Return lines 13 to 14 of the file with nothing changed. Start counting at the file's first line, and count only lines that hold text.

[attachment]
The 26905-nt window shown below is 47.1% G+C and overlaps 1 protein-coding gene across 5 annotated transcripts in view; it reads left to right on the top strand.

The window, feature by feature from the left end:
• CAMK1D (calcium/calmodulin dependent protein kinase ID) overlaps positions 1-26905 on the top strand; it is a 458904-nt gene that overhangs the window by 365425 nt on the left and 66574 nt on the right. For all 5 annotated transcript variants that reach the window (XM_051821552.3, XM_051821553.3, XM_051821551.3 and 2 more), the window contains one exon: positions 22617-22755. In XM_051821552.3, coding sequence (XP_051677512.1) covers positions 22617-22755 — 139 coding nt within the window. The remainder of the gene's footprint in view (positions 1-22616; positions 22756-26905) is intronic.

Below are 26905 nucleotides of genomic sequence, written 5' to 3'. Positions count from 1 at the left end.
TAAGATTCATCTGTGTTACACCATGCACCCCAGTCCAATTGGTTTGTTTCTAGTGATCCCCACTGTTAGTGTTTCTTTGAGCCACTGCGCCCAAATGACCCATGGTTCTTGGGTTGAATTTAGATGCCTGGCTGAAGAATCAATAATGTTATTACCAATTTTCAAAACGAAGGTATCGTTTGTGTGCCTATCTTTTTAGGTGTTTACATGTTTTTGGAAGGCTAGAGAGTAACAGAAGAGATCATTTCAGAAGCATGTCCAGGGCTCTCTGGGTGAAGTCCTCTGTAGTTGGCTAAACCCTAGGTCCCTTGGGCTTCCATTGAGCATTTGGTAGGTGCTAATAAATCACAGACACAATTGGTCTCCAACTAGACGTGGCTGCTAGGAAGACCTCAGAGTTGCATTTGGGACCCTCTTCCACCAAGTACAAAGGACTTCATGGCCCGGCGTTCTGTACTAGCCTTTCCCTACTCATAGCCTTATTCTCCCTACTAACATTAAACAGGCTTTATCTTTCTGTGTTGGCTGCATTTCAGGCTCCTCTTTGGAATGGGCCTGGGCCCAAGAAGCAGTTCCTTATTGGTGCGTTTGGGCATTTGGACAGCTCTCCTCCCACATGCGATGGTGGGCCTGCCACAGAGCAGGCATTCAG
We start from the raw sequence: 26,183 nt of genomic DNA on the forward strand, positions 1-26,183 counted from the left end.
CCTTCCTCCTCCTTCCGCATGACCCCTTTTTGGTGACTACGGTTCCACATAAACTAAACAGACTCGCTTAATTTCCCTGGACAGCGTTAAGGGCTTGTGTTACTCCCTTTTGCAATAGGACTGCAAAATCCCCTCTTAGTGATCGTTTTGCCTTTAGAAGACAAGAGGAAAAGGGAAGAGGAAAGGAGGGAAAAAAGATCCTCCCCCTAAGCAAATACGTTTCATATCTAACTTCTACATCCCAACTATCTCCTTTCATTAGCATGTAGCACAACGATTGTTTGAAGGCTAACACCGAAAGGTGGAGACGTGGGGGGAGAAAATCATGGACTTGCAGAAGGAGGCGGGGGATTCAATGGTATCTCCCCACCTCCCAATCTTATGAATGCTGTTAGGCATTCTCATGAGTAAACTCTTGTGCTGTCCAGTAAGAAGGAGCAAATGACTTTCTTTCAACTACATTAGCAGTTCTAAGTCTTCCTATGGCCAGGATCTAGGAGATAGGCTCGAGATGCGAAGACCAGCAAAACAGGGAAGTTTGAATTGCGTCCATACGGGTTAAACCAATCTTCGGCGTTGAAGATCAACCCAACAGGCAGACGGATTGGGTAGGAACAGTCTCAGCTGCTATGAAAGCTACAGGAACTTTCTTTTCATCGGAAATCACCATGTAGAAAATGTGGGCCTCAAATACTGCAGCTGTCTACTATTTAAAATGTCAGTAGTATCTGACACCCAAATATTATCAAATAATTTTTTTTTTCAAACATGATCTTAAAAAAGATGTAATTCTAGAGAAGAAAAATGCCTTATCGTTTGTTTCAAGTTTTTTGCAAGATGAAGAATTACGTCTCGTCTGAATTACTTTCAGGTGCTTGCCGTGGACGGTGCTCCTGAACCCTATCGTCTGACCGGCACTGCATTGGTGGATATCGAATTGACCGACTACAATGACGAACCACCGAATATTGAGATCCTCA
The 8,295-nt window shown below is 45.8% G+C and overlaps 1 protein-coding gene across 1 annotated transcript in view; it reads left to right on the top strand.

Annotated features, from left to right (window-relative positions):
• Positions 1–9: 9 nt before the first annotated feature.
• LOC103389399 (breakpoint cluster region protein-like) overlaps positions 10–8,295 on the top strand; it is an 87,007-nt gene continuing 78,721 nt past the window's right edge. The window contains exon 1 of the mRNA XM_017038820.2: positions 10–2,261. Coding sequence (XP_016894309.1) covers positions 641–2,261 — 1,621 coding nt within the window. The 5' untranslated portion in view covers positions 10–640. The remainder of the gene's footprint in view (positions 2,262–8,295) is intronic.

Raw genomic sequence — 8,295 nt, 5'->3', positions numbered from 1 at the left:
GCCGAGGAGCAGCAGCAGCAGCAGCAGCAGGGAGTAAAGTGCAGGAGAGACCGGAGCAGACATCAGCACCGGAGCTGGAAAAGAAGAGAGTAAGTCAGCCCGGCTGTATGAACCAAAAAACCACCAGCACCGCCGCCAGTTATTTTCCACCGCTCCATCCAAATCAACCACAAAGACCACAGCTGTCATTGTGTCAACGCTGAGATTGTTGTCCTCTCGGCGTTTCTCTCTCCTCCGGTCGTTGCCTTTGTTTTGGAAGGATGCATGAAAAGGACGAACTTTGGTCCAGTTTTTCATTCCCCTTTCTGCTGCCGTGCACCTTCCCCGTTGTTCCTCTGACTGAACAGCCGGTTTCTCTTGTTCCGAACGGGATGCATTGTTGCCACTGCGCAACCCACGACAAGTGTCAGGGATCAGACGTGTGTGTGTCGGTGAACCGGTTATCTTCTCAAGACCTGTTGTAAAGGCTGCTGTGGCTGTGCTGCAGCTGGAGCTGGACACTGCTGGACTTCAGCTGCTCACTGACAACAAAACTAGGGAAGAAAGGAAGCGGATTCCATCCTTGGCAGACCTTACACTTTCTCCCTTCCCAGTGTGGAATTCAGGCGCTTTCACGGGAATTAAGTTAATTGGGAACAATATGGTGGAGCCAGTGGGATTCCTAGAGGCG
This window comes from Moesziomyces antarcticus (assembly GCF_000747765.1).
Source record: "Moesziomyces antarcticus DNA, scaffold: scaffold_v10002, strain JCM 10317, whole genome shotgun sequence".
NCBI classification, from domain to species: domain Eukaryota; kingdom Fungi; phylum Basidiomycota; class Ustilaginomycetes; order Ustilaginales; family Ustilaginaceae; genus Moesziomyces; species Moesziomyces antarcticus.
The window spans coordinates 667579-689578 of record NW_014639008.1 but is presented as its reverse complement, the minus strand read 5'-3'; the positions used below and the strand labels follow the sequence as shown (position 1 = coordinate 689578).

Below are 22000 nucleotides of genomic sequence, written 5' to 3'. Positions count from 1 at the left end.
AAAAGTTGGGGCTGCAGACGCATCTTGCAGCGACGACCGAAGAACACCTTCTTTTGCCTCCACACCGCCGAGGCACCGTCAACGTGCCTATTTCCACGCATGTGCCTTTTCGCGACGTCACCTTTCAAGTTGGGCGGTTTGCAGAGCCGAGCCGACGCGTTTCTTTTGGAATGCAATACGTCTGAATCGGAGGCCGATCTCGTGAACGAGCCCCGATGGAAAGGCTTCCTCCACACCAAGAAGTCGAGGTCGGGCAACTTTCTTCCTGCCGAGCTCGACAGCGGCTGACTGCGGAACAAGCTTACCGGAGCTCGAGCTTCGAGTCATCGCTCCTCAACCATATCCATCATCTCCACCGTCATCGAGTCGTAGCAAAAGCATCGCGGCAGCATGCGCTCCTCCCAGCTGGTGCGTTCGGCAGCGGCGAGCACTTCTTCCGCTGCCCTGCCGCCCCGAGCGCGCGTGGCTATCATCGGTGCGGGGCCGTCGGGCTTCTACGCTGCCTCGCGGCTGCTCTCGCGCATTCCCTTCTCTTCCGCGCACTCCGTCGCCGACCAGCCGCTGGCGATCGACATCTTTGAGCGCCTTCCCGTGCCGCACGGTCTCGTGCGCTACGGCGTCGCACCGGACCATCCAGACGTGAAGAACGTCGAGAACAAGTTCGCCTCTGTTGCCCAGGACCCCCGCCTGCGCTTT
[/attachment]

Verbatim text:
GCCGAGGAGCAGCAGCAGCAGCAGCAGCAGGGAGTAAAGTGCAGGAGAGACCGGAGCAGACATCAGCACCGGAGCTGGAAAAGAAGAGAGTAAGTCAGCCCGGCTGTATGAACCAAAAAACCACCAGCACCGCCGCCAGTTATTTTCCACCGCTCCATCCAAATCAACCACAAAGACCACAGCTGTCATTGTGTCAACGCTGAGATTGTTGTCCTCTCGGCGTTTCTCTCTCCTCCGGTCGTTGCCTTTGTTTTGGAAGGATGCATGAAAAGGACGAACTTTGGTCCAGTTTTTCATTCCCCTTTCTGCTGCCGTGCACCTTCCCCGTTGTTCCTCTGACTGAACAGCCGGTTTCTCTTGTTCCGAACGGGATGCATTGTTGCCACTGCGCAACCCACGACAAGTGTCAGGGATCAGACGTGTGTGTGTCGGTGAACCGGTTATCTTCTCAAGACCTGTTGTAAAGGCTGCTGTGGCTGTGCTGCAGCTGGAGCTGGACACTGCTGGACTTCAGCTGCTCACTGACAACAAAACTAGGGAAGAAAGGAAGCGGATTCCATCCTTGGCAGACCTTACACTTTCTCCCTTCCCAGTGTGGAATTCAGGCGCTTTCACGGGAATTAAGTTAATTGGGAACAATATGGTGGAGCCAGTGGGATTCCTAGAGGCG
This window comes from Moesziomyces antarcticus (assembly GCF_000747765.1).